£: You are hereby ordered to appear in person before theHonourable the Supreme Court at Hulftsdorp, Colombo, on the5th day of June. 1959, at 11 o’clock ia the forenoon and show cause,if any, why you should not he punished for the offence of contemptof Court in that having accepted the said Commission issued to youby the said District Court you did in disobedience of its order returnthe said Commission unexecuted and thereby act in contempt of theauthority of the said District Court of Kandy/3
The respondent appeared by counsel and stated that he was showingcause and we therefore fixed a day for his trial.
Shortly the facts are as follows The respondent was engaged by thedefendant in D.C. Kandy Case No. 5084 for making a survey of the landin dispute in that case. The plaint in that action was filed on 28th March1957. Before filing answer the defendant appears to have made anapplication for a survey of the land and his t implication has been allowedon condition that the surveyor’s fee of IBs, 75 was deposited. On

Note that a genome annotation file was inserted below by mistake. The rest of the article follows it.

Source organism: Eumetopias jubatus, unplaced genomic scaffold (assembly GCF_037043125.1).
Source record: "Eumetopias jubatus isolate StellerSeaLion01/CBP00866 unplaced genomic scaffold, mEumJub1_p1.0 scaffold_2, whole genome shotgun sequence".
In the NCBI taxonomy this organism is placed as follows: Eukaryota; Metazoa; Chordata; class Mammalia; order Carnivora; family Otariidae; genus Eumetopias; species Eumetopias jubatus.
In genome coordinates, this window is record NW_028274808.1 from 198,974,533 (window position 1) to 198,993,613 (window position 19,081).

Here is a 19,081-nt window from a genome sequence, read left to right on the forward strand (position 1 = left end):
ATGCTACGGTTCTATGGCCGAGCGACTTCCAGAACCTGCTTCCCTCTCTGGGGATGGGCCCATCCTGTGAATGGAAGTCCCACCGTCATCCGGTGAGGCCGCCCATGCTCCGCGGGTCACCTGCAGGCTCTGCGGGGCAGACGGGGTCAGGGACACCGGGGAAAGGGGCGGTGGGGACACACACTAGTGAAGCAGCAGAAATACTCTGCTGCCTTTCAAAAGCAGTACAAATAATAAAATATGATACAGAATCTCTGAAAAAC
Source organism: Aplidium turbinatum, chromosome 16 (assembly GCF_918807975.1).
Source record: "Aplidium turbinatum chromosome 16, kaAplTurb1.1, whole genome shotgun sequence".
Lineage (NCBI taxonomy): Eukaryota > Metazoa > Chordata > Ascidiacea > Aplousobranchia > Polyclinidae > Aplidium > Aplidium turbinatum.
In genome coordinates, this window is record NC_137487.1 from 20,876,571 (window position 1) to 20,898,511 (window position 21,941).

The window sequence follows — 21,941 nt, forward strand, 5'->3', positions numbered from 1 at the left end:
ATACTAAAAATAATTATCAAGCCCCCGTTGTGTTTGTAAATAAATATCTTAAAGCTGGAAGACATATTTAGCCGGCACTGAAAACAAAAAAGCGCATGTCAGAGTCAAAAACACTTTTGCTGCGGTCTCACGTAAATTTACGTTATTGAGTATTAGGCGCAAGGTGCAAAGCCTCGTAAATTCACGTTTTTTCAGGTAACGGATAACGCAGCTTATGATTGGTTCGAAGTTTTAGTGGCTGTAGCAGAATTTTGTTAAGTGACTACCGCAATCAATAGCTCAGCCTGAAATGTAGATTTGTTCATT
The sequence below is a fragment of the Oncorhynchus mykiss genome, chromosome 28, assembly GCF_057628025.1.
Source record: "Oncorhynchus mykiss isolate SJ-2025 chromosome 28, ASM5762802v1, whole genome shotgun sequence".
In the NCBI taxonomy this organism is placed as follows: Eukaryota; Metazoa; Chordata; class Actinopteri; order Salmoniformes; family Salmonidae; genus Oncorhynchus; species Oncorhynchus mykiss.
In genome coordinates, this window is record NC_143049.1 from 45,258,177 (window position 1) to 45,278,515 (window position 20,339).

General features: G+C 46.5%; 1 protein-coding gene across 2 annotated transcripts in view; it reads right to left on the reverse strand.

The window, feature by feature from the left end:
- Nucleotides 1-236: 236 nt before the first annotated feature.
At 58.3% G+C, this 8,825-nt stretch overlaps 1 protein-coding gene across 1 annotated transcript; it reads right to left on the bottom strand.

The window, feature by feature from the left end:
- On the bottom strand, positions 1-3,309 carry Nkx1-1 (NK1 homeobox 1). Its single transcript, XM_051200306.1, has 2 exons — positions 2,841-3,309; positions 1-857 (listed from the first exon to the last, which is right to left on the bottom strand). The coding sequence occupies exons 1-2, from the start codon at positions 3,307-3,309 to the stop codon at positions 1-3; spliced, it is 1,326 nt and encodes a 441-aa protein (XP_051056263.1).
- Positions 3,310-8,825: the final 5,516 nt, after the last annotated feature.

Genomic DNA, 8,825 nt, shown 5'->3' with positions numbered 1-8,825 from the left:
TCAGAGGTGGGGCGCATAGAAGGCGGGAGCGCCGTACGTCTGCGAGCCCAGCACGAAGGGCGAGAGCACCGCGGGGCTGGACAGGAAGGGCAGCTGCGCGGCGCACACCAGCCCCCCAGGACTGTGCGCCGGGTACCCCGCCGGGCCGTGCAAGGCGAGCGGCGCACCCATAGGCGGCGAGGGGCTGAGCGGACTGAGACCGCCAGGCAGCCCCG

BASNAYAKE, C.J.—In re De La Matte
17th January 1958 this deposit was made and on 18th January 1858 (the(late 18.1.1957 on his letter appears to be a mistake) the respondentwrote the following letter to the "District Judge :—
“ D.C. Kandy Cu-tr No. L. oOSJ
I have agreed to survey the land called Thiruwaneella Alaboln.Welehena of one Thimbu kurakkan extent at Munwatte, which is theland in dispute in this case for a fee of Rupees Seventy-five onlyRs. 75.”
The following Commission was thereupon issued to him on 20th January1958
e< In the District Court of Kandy
OanapathipiU&i Kailainathan of ColomboPlaintiff
No. L 50S4.
Rajanavake Mudiyanselage Appuhatnv of Kahatadanda,Padiyapelleila. Defendant
To : R>. 0. O. de la Motte Esquirelicensed Surveyor
Whereas by an order of this Court mad© on the 20th day ofJanuary 1958 it was ordered that a commission be issued to you tomake a survey of the land fully described in the schedule hereto.